The forced reps, the drop sets, and the high volume: all of these things coupled together served as a great recipe for plenty of muscle and joint soreness as well as beating up the shoulder joints. Looking back, I would have avoided all the forced reps and other intensity methods. These methods left me sore all the time, for years on end.

Certainly there were days of machine usage, but the gym we trained at emphasized heavy basics, nothing fancy. So when the machines were used, they were always abused and loaded with max weights, often adding more weight onto the machine one way or another. Heavy basics rules: It wasn’t odd to see guys benching 405 for reps on the flat bench, incline pressing 315 for reps, dumbbell benching 140’s and more for reps as well. It was pretty damn old school in there, people would still squat bare foot the same way Arnold did in the 70’s. Rack pulls were done regularly in this gym, there was no curling in the power rack that’s for sure!

Take a look at DeFranco’s WS4SB program. Joe incorporates the RE method in there with all his athletes, even the pros. Looking at his sample templates gave me a reminder of the importance of using the RE method to improve my progress in and out of the gym. Looking at some of the extra workouts on the Westside videos shows many athletes and powerlifters performing RE training. Speaking with James Smith he has also stated the importance of using the RE method with younger athletes.

Why incorporate these “bodybuilding” type methods you ask? In simple terms we can use a car analogy: If we increase the size of the engine the more potential we have to make the engine more powerful with greater horsepower. The RE method is great for hypertrophy when using SE or light weights for moderate to high reps.

The reason why I felt bodybuilding methods did not work is because I never used the DE method. I moved weights under control all the time. Sure, some people become more powerful using little DE training. Their DE work comes from the actual sport itself. Everyone is different so training methods work differently for everyone.  That is the art of coaching yourself and / or others. I know that I needed more explosive work because I see how it has helped my performance now on the mat. In addition, all the strongman and odd object lifting I do have had tremendous carry over to my wrestling and grappling.

What else do I avoid? Exercises that are done lying down or seated are avoided as often as possible. Sure I still do heavy presses on the floor or bench, but you won’t find me doing military presses seated. I’ll always take heavy barbell or dumbbell rows over a chest supported row.

So how else can the RE improve your performance and lifts? I recall my squat going up regularly when we did walking dumbbell lunges around the gym. These ended up being high rep sets with over 20 reps per leg. This style of training was also extremely painful and hard training was all I knew back then. It had little to do with smart training because this is all we knew! Our glutes and hams got strong as hell from these.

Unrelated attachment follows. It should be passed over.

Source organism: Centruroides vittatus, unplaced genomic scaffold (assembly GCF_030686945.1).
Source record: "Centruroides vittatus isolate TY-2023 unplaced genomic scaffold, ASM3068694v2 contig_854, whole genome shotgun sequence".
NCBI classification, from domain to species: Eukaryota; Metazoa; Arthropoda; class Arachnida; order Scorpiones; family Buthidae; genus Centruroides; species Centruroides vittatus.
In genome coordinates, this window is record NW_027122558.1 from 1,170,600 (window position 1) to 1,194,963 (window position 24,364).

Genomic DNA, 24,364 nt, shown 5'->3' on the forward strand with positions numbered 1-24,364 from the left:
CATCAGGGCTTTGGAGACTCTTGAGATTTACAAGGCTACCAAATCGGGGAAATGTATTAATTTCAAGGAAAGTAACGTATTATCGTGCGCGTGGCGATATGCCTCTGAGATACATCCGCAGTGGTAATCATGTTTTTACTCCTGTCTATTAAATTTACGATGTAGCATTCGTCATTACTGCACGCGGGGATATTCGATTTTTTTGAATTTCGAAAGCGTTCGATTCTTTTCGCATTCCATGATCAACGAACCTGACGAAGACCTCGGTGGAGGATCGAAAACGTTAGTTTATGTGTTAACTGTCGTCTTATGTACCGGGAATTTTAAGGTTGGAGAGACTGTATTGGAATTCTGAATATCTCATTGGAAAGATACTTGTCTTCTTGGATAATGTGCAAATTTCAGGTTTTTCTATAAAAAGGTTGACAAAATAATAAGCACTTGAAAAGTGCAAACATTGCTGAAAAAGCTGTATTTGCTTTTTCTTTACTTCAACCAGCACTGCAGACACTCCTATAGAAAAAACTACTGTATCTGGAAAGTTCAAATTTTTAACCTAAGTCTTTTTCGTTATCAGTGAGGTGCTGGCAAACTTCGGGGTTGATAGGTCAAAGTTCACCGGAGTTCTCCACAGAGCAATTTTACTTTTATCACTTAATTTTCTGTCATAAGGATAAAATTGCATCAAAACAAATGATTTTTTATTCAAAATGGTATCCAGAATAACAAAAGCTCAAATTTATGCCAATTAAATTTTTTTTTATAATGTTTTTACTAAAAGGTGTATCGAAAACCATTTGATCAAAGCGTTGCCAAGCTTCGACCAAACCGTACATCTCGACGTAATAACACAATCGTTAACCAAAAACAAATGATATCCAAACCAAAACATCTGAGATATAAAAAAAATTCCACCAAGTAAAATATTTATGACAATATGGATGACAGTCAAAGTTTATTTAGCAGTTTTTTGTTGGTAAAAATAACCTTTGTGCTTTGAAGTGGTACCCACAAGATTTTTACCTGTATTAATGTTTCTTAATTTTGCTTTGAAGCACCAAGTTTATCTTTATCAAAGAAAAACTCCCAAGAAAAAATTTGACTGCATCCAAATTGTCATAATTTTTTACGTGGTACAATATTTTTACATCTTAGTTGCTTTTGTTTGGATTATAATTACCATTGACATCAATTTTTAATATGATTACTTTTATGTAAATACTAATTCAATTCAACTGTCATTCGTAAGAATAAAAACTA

So how do I use these mistakes to improve myself and my own athletes? Most important is my athletes. They are high school athletes who play football or wrestle, and sometimes both. The wrestlers who are very concerned with staying in the same or near same weight class we do little RE training. If they need to gain muscle, we use SE weights for moderate reps and higher volume which has worked quite well.

For the football players who need the size to improve performance we use the RE method at the end of the week by using the moderate to light weights for reps in the range of 10 – 20 (sometimes more for bodyweight movements). This is similar to DeFranco’s WS4SB template of including a rep day for upper body at the end of the week.

A normal template for the high school athlete is a three day training week with three full body workouts on nonconsecutive days. On their “off” days they may train at the high school gym for short durations performing abdominal training, bodyweight calisthenics, band work and sled training.

We focus on SE weights with the young athletes for the most part and sometimes finish a workout with higher reps using bands (rowing movements, GM’s, triceps work, etc.) or high reps performing various lunges, push ups, decline rows, etc.

Friday is usually their “rep” day. Below is a sample workout on rep day:

Warm up (this is done twice)

  • Band face pulls x 20
  • Various lunges and mobility walks for hips (referenced from ‘Magnificent Mobility” DVD, Cressey & Robertson, 06’) x 10 per leg
  • Push up variations x 15
  • Abdominal exercise x 15 – 20

Workout

  • Trap Bar DL - 4 x 8 - 12 reps
  • Thick bar bench - 3 x 8 – 15 reps
  • 1 arm rows using kettlebell or dumbbell - 3 x 10 – 15 reps
  • Sandbag or keg shouldering  - 3 x 6 – 8 reps per shoulder
  • 2 hand kettlebell swings - 3 x 10 – 20 reps
  • Finish with a light circuit for arms and upper back, 3 sets of each

1.      Barbell curls 3 x 10 – 12 reps

2.      Band extensions 3 x 15 – 25 reps

3.      Band pull aparts 3 x 15 – 40 reps

Through experience I have found that since we began incorporating the RE method either during a workout or at the end of a training week the athlete makes gains in the weight room and improves performance in sport simply through the added muscle.

In the end, these conclusions were not made just because I saw someone performing high reps on a Westside video or because another coach said so. It’s a combination of everything:

  • Discussions with other highly qualified coaches
  • Self experimentation
  • Feedback (verbal and non verbal) from athletes
  • Improved athletic performance for clients
  • Personal mistakes

As Joe DeFranco says, “The gym is our lab”. Sometimes what is said to be true on paper due to scientific study may not always be the case in actual hands on training. Everyone is different and so this article may not mean a thing to you. You may respond best to heavy single and doubles with very little RE training. You never know until you try though!